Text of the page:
Lots of different things to see and do
At the foot of the Gibralfaro castle lies a jolly and vibrant city, with an array of hidden corners of beauty and charm, such as the Alameda Principal, the boulevard and the beach. Owing to its pleasant climate (reportedly the best of Spain, with an average of 320 sunny days a year), the beach, the many tapas joints, museums and bustling squares, Málaga is one of Spain’s major tourist destinations. Thankfully, Málaga has been able to retain its authenticity.
Birthplace of Pablo Picasso
Pablo Picasso’s spirit is almost tangible as you wander the streets of Málaga, but most at the Museo Picasso Málaga. Visiting the exact spot where one of the greatest 20th century artists was born in 1881 (the Casa Natal at Plaza de la Merced) is obviously a highlight. But the Carmen Thyssen Málaga museum is also worth a visit, showing the importance of Andalusian artists in Spanish 19th (and 20th) century art.
As you explore the city you will stumble on many historic monuments, such as the Málaga Cathedral (which has only one tower), a tenth-century Arab palace-fortress (Alcazaba) and, at its foot, the city’s Roman theatre.
Highlights on the city’s calendar include Semana Santa (the Holy Week in the run up to Easter) and the not to be missed Feria, a week of festivities mid-August.
A short walk from all of our apartments, you’ll be able to relax at Málaga’s beach La Malagueta. Rent a beach bed and parasol at a chiringuito beachbar and while away the day sipping a cold drink…. And if you feel like a snack, we highly recommend you order the fresh grilled sardines.
There are a number of fishing villages scattered around which make for a nice getaway from the inner-city but are close enough to get to by bike (or bus). If you want to get a taste of some fresh-caught Andalusian fish at an authentic fish restaurant, you’ll be in the right place.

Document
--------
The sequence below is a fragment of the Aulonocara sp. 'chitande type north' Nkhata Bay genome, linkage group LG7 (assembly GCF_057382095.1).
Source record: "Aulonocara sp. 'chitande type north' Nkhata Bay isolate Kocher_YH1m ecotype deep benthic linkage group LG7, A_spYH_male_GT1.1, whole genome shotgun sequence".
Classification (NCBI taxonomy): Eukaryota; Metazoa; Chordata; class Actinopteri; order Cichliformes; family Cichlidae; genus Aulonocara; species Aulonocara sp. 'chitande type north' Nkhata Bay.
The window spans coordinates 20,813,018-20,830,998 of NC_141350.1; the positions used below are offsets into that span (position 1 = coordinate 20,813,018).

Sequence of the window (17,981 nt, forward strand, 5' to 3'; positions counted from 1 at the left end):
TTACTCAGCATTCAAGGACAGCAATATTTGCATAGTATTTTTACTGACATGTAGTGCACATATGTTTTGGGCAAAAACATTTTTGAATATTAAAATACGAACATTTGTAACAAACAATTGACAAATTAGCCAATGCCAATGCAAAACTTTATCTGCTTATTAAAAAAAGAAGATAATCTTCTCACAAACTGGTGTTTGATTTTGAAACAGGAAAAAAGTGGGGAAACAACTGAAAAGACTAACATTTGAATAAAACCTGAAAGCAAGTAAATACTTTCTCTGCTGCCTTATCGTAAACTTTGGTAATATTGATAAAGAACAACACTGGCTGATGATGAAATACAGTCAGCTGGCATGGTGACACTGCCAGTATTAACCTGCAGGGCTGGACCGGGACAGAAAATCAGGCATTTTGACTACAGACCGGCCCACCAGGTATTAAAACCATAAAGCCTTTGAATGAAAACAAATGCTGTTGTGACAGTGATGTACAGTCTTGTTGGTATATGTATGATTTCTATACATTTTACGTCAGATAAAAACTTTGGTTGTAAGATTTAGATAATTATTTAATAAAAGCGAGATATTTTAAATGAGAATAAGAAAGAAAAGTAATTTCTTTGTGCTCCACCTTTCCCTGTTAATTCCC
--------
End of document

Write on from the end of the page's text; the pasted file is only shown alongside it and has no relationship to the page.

At the harbour, the former Muelle de la Farola pier has been completely revamped and is now called the Muelle Uno: a nice place for a leisurely stroll (or strut) around the marina for luxurious yachts. Or take in a shop or two, have a drink at a café or a bite to eat at one of the numerous restaurants (there’s even one with a Michelin star). The benches lining the promenade are a good place to sit and enjoy views of the harbour and the historic centre of Málaga or simply to people-watch.
‘Tapas’ are the appetizers, canapés or snacks the Spanish cuisine is famous for. Most bars and cafés in the country serve them, and eating them (“tapear” in Spanish) is a typical part of Spanish culture.
The great thing is – you can eat them all day long! A tapa is meant to be consumed as a light snack between meals and does not constitute a complete dinner and are not part of a Spanish restaurant’s menu (contrary to the ‘tapas’ restaurants in other countries which serve ‘tapas’ as a whole meal). And if you’re lucky, and this is often the case in Málaga, you get some complimentary tapas when you order a drink😊
The forms and tastes of tapas vary across regions, neighbourhoods and bars. Tapas the most seen are;
Boquerones, Patatas bravas, Queso Manchego,
Pimientos de Padrón.
Málaga’s historic centre is ideal for shopping. For fashion hit the elegant (upscale) Calle Larios and the attractive surrounding streets. You’ll be happy to find that most of the city centre has been pedestrianized, making your shopping spree that little bit more relaxing. You’ll also find many elegant, traditional cafeterias (and public seating) if you want to take a break.
Málaga is a vibrant, cultural city with “something for everyone”. We would run out of space very quickly if we tried to list all the sights and activities Málaga has to offer. We’ve left that to the experts, who offer some really helpful guidebooks and tours.
(click on the picture for more information)